Validator checkpoint signing stake power adjustment

Status: Draft

Abstract: We introduce a new way of weighting stakes where lower stake validators, including delegation, have a higher weight per 1 Matic staked. Instead of signing checkpoints on per Matic staked basis, we use curve-based staking power, where a lower total stake yields a higher relative power.

Motivation: Delegated Proof of Stake networks tends to cluster stakes around the few largest validators and leave the rest of the network as a “dust”. It leads to security issues when Sybil attacks and cartels become increasingly more likely to appear. A new method of adjusting signing power will mitigate some of the power from the biggest validators in the network.

Specification: Current implementation maps 1 Matic to 1 unit of power, and this is a core of the issue because the user has no incentive to stake to low stake validator, and most of the users flock towards popular options, increasing centralization of the network.

In order to fix that, we adopt Uniswap price equation x * y = k for the stake to the shares map function.

Define stake_pool * shares_pool = k, where k is some predefined constant. Now when user stakes, increasing stake_pool, will decrease shares_pool accordingly, so k stays constant. Because of that, the conversion rate of the stake to shares moves on a curve, defined by k.

With that in mind, a new way of staking will be based on shares now rather than staked tokens, and distribution of the power will be on per shares basis rather than a staked tokens.

Pseudocode and algorithm for stake/unstake

struct StakeState {
   uint shares;
   uint sharesPool;
   uint stakePool;
}

mapping(uint => StakeState) stakeState; // validator id => StakeState
uint totalShares; // tracks how many shares in the system.

function toShares(amount, poolIn, poolOut) {
    return amount * poolOut / (poolIn + amount);
}

function getRequiredShares(amountOut, reserveIn, reserveOut) {
  return reserveIn * amountOut / (reserveOut - amountOut);
}

function stake(uint amount, uint validatorId) {
   StakeState state = stakeState[validatorId];
   uint shares = toShares(amount, state.stakePool, state.sharesPool);

   state.stakePool += amount;
   state.sharesPool -= shares;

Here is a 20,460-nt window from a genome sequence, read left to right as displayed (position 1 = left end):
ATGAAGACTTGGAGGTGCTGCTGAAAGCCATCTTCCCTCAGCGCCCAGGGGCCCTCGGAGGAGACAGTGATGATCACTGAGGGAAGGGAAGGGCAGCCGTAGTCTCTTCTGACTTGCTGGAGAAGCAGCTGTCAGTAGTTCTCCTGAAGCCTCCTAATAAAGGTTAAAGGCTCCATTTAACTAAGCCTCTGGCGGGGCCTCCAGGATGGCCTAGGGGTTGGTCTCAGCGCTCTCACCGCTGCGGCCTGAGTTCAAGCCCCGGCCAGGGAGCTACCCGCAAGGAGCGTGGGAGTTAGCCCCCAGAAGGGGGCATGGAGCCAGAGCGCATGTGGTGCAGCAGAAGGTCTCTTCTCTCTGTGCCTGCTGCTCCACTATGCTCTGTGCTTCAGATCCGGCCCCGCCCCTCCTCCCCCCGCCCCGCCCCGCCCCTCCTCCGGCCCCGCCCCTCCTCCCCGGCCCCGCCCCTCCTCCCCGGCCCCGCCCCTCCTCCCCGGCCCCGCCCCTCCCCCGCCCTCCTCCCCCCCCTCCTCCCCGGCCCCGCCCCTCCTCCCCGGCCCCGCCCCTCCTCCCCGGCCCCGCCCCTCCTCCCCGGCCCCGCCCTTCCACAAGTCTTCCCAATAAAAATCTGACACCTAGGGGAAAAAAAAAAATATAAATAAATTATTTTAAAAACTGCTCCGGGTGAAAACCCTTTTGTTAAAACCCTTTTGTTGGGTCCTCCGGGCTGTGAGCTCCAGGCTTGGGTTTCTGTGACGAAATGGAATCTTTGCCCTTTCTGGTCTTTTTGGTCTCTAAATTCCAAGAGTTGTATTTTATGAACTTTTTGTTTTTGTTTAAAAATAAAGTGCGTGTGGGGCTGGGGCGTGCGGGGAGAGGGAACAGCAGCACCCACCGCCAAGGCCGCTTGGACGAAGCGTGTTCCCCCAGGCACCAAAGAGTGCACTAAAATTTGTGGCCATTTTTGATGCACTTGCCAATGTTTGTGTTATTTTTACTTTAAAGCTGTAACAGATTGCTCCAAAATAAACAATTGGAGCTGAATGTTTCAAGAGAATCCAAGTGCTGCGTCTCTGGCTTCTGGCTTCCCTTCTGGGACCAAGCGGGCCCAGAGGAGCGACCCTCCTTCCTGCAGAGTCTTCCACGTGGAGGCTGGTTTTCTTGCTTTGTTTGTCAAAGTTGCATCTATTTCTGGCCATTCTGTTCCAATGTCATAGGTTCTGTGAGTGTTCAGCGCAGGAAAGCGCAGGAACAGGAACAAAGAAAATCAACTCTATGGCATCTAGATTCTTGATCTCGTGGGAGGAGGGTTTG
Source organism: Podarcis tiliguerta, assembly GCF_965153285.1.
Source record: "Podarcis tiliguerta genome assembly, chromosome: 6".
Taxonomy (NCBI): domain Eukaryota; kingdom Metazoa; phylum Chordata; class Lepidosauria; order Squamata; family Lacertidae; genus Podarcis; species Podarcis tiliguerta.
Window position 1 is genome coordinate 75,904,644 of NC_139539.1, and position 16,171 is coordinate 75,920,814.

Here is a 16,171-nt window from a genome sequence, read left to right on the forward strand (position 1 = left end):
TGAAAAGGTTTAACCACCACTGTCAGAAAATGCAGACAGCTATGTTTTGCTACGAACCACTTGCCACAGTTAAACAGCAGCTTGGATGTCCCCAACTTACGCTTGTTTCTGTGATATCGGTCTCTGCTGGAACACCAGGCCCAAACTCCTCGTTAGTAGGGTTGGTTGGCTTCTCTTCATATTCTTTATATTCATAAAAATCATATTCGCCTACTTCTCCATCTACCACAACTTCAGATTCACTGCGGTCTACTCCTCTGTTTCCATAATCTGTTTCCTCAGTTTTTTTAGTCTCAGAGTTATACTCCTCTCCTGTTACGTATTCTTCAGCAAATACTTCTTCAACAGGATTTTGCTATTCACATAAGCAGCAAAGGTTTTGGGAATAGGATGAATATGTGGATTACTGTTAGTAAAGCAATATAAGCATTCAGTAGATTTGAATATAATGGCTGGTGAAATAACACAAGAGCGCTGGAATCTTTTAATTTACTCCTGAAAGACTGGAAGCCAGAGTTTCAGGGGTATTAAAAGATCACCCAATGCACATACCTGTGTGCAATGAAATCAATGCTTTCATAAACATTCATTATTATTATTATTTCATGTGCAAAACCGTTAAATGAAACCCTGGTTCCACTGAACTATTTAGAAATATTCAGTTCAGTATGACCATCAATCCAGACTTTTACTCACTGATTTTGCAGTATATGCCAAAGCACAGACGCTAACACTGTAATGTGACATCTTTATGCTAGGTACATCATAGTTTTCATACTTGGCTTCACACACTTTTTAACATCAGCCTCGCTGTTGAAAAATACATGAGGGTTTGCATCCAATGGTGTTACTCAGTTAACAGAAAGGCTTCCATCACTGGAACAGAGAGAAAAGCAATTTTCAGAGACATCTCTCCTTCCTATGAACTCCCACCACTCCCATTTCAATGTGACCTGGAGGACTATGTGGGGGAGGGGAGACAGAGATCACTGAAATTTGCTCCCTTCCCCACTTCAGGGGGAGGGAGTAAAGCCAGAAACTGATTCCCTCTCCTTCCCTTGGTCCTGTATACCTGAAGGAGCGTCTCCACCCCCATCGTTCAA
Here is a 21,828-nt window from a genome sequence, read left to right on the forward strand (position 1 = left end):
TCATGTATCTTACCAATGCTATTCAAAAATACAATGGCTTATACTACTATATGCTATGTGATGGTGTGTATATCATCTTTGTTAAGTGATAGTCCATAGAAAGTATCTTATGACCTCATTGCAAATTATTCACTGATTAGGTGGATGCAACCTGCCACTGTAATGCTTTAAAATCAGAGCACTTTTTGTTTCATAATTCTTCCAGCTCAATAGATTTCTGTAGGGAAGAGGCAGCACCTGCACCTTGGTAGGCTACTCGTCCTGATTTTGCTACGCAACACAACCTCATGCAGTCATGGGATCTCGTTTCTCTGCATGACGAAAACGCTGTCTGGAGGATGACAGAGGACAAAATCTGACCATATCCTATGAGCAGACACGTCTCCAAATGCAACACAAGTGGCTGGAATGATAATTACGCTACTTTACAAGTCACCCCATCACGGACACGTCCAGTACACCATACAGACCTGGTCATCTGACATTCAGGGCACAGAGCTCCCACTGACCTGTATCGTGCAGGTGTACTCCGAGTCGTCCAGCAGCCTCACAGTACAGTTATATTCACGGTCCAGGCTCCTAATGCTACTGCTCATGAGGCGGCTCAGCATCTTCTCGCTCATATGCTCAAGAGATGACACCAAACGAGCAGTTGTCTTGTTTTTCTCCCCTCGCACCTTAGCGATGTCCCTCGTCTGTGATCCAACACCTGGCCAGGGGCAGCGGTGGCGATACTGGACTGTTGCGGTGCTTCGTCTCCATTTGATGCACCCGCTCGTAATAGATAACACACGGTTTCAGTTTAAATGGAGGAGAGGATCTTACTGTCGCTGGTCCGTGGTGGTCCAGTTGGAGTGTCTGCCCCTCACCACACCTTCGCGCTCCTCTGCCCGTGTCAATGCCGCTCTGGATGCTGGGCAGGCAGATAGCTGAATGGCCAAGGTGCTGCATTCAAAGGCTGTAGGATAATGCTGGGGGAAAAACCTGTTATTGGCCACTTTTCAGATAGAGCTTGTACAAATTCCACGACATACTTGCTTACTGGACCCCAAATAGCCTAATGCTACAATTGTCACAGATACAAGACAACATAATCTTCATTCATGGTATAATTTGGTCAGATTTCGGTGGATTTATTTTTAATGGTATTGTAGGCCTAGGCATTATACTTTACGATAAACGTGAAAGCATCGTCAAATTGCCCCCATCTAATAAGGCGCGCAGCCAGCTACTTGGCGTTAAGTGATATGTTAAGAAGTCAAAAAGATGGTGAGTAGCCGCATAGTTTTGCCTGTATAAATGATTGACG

state.shares += shares;

   totalShares += shares;
}

function unstake(unit amount, unit validatorId) {
   StakeState state = stakeState[validatorId];
   uint shares = getRequiredShares(amount, state.sharesPool, state.stakePool);

   state.stakePool -= amount;
   state.sharesPool += shares;
   state.shares -= shares;

   totalShares -= shares;
} 

// check if 2/3+1 holds using shares
function commitCheckpoint(uint256 reward) {}

Rationale: The design choice uses a diminishing returns effect. And to control it Isoquant curve is used. By lowering down the amount of power validator gains with each extra Matic staked, we can mitigate some of the power of the biggest validators into the hands of lesser ones.

The choice of the curve is very important to define how fast power per Matic drops. To take a view of different curves visit this spreadsheet (click-me).

Here is a model of the power distribution using current and new approaches. Go to the model (click-me).

Backwards Compatibility: Shares approach would require us to run a special function to convert validators’ stakes into shares just once. Old variables will be untouched, and in case of some unpredictable behavior, implementation can be reverted back to the old one.

Security Considerations: Shares approach is the same as current, with the only difference - curve-based conversion of stake and shares. Changing the curve at any given moment is possible, and will require re-purchasing and resetting the per-share reward counter and should lie within the block gas limit for all validators at once.

FAQ:

  1. Any alternatives considered? Yes, there are other approaches, mostly based on distributing stakes by the network itself, like Polkadot and capping the maximum stake of the validator like Harmony for example. Polkadot option is not viable for us, due to the inability to execute it on the smart contracts. For the Harmony approach - we will get back to it later with adjusted rewards system based on stake shares.
  2. Does this change decrease my existing rewards? No.
  3. Is it possible to get less MATIC out than I put in? No.
2 Likes

Initial reaction: I get the motivation, but I have mixed feelings. Delegation isn’t very liquid today due to the long unbonding period. I am sure a lot of delegators will be very unhappy if their APY can be ruined by some whale joining the same validator, and there isn’t a way to move their funds to another validator that has less MATIC staked.

I think for this change to work, we need to figure out a way to let delegators jump between validators quickly. I understand that it is quite complicated due to the potential fraud risk, but it’s not impossible to fix, we can still slash funds as long as their funds are still staked.

I totally agree that the illiquidity of the stake is a problem! I will take a look at how that could be possibly solved.